Unlike your screenshot, I don't have separate IPv4 and IPv6 configuration.

Any idea what settings may also need to be filled in and where?

post-11693-0-92789500-1370381301.png

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"I set:

Address type: Static

IP Address: 192.168.0.210

Gateway: none --> as you didn't tell me to set one."

Really you don't understand that you need a gateway and dns?? Do you really need me to show a picture of what your SETTINGS should be for your static address? Look at one of your clients that is dhcp.. use those settings for your gateway IP and dns.

Did you read the link I pointed too?

"For Static IP interfaces, you manually enter the IP address and CIDR mask.

If this will be a WAN-type interface, you can either select a gateway from the list or click "add a new one" to create a new gateway.

If you are creating a gateway, you can check the box to select it as a default gateway, enter a name, gateway IP address, and a description."

Yes I have ipv6 because I run 2.1 dev -- what does that have to do with setting your ipv4 address?

As to setting your DNS, your going to have to go to your system: general setup area and set one or more since your not getting that info from dhcp any more.

Since you stated your router is 192.168.0.1, that would be your gateway and dns I would assume.

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I did ask you for exact instructions, not sure how much clearer I could have been :-)

I set those settings and my VMs still can't see the internet.

If I go in to Chromium and go to www.google.co.uk I get ERR_NAME_NOT_RESOLVED and if I go to 173.194.66.94 I get ERR_ADDRESS_UNREACHABLE.

Any suggestions?

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"with some simple instructions."

I gave you "simple" instructions - you did not ask for EXACT PICTURES of what you need to do.

I guess I wrongly assumed you had a "basic" understanding of how to setup static IPs - since you have reserved space on your lan for statics. "200-255 are for static assignment." Guess my bad that since you put in 255 as a usable address - which would be the broadcast on a /24 and not a viable static address ;)

So since you mention chrome I guess your doing that on client VM? On the pfsense lan..

So what are the settings you have in place.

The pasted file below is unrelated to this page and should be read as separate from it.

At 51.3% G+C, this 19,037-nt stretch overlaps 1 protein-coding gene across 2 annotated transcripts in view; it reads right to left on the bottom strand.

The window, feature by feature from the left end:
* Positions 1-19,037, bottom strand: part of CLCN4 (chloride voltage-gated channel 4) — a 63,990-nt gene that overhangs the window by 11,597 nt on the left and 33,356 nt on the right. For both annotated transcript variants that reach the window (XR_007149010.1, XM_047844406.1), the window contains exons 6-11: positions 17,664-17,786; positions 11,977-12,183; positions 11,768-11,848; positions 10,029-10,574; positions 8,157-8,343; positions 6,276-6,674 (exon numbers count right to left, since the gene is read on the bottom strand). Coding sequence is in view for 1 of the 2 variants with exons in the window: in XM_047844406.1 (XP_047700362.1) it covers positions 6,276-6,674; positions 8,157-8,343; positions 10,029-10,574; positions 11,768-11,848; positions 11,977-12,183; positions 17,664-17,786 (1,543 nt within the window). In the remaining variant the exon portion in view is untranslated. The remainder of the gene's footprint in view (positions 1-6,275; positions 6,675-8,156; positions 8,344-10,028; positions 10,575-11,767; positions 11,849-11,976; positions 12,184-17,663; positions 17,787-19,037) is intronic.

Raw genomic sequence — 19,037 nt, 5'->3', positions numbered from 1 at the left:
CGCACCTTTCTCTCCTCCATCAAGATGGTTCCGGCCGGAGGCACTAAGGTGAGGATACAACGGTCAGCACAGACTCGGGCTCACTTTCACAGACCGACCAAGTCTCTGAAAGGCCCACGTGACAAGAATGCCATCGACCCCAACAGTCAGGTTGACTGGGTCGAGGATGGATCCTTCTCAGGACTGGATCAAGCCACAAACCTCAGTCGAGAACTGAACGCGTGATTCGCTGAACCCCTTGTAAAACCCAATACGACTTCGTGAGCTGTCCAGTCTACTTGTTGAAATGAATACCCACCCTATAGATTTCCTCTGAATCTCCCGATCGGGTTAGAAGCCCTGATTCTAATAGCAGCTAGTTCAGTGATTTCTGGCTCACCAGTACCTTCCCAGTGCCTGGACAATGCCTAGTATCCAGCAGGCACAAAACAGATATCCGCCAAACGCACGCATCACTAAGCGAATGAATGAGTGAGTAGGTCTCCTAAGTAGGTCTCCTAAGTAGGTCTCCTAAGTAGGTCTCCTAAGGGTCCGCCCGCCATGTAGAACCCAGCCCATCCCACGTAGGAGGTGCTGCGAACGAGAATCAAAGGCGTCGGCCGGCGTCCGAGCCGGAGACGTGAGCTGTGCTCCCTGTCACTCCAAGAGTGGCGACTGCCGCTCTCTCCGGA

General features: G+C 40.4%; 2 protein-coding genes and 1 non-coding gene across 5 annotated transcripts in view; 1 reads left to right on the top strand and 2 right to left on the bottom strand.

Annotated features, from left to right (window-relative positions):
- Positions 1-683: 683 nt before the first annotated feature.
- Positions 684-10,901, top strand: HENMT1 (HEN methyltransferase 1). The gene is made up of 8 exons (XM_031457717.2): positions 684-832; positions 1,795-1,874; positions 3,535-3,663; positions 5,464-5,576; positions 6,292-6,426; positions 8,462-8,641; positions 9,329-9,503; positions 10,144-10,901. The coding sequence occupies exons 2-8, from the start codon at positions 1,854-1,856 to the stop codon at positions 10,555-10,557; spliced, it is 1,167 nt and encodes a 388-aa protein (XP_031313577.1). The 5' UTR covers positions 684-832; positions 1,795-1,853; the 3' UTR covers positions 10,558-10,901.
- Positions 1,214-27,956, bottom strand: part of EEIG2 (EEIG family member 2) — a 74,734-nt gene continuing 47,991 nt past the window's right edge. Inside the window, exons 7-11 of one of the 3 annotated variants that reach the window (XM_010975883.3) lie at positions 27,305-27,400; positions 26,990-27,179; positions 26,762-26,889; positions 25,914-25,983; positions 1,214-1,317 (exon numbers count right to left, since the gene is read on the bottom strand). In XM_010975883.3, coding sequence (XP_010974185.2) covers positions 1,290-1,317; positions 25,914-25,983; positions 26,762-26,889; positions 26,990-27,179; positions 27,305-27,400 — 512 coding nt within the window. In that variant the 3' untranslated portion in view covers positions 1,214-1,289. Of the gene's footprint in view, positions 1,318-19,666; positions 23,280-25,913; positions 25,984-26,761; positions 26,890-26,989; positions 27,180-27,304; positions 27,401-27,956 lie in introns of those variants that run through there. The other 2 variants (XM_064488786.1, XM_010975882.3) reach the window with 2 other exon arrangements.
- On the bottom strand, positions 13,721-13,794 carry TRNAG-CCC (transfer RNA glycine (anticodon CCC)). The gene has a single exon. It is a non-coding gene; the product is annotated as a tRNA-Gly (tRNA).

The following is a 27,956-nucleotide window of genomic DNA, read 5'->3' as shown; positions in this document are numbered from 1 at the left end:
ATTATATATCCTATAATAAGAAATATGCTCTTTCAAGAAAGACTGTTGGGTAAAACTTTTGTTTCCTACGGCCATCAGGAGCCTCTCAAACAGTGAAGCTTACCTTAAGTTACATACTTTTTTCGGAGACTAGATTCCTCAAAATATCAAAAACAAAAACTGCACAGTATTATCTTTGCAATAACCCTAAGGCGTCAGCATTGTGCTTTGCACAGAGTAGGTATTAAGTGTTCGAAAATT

So you have this

internet (router) 192.168.0.1 --- your current lan ---- 192.168.0.210 (wan - pfsense - lan) 192.168.1.1 ---- 192.168.1.2 vm client

So can you post a picture of your esxi vswitch setup? Your pfsense interfaces should be connected to the vswitch that is connected to your current lan via the esxi host physical interface connected to your current lan.

Then I would assume you have another vswitch that your pfsense lan inteface is connected to and your other vms have their interfaces connected too - lets call this the pfsenseLAN vswitch.

So in this setup pfsense wan would be 192.168.0.210/24 gateway 192.168.0.1, dns should most likely be your router as well 192.168.0.1

You should be able to then on pfsense be able to use diagnostic menu dns lookup.. And resolve stuff via the pfsense box. Ping your router IP 192.168.0.1 etc..

Now your vms that are the 192.168.1.0/24 network on the pfsense lan side should use 192.168.1.1 as their gateway and 192.168.1.1 as their dns - this should be gotten from dhcp from pfsense.

They will then be able to ping 192.168.1.1, they should be able to ask 192.168.1.1 for dns, which in turn asks 192.168.0.1 for dns and then your router would ask your isp or whatever dns you have setup on that to resolve say www.google.com

Your then good to go.

I don't have time currently but I could duplicate your setup on my esxi host and show you pictures of how to setup.. And use the exact version of pfsense that your using.. Are you using 2.0.2, 2.0.3 i386 or amd64? What driver are you using for the pfsense interfaces? e1000 or vmxnet2 or 3?

to use vmxnet you will most likely need to have vmtools installed on pfsense. Your first step is going to get pfsense wan to connect to your current lan. You should be able to verify this via console on esxi. Once you have that working - then you can setup a vm on the pfsense lan side and use that to connect to the web ui. From there you can continue the setup and then allow web gui access from the pfsense wan side - your current lan network 192.168.0.0/24

Let me know if any of the above does not make sense and we can move forward with either better instructions (pictures) or troubleshoot what is not working.

Any details/pictures you can post would be helpful.. Can you show your esxi setup for your pfsense and its vswitches for example. Output from your current lan dhcp client will help us verify the gateway and dns settings that should be used for static. And if you could show the dhcp output from a vm connected to your pfsense lan would also be helpful.

Configuration of pfsense in this manner is a bit more complicated.. Since out of the box you can not access the web gui, you have to be coming from the lan side. So since yours is a vm - we need to be coming from a vm connected to the pfsense lan side to even allow access from wan, etc.

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The Chromium browser I am running is in an Ubuntu VM on the LAN side.

The name of my pfSense machine is obrien, riker is the name of my Ubuntu VM - I've attached the config of the networks in ESX.

All vNICs on all VMs are E1000.

The network settings on the Ubuntu VM and my Windows 8 physical machine (on the LAN which is the WAN side of pfSense) are also attached.

The config I have:

internet (router) 192.168.0.1 --- your current lan ---- 192.168.0.210 (wan - pfsense - lan) 192.168.1.1 ---- 192.168.1.103 vm client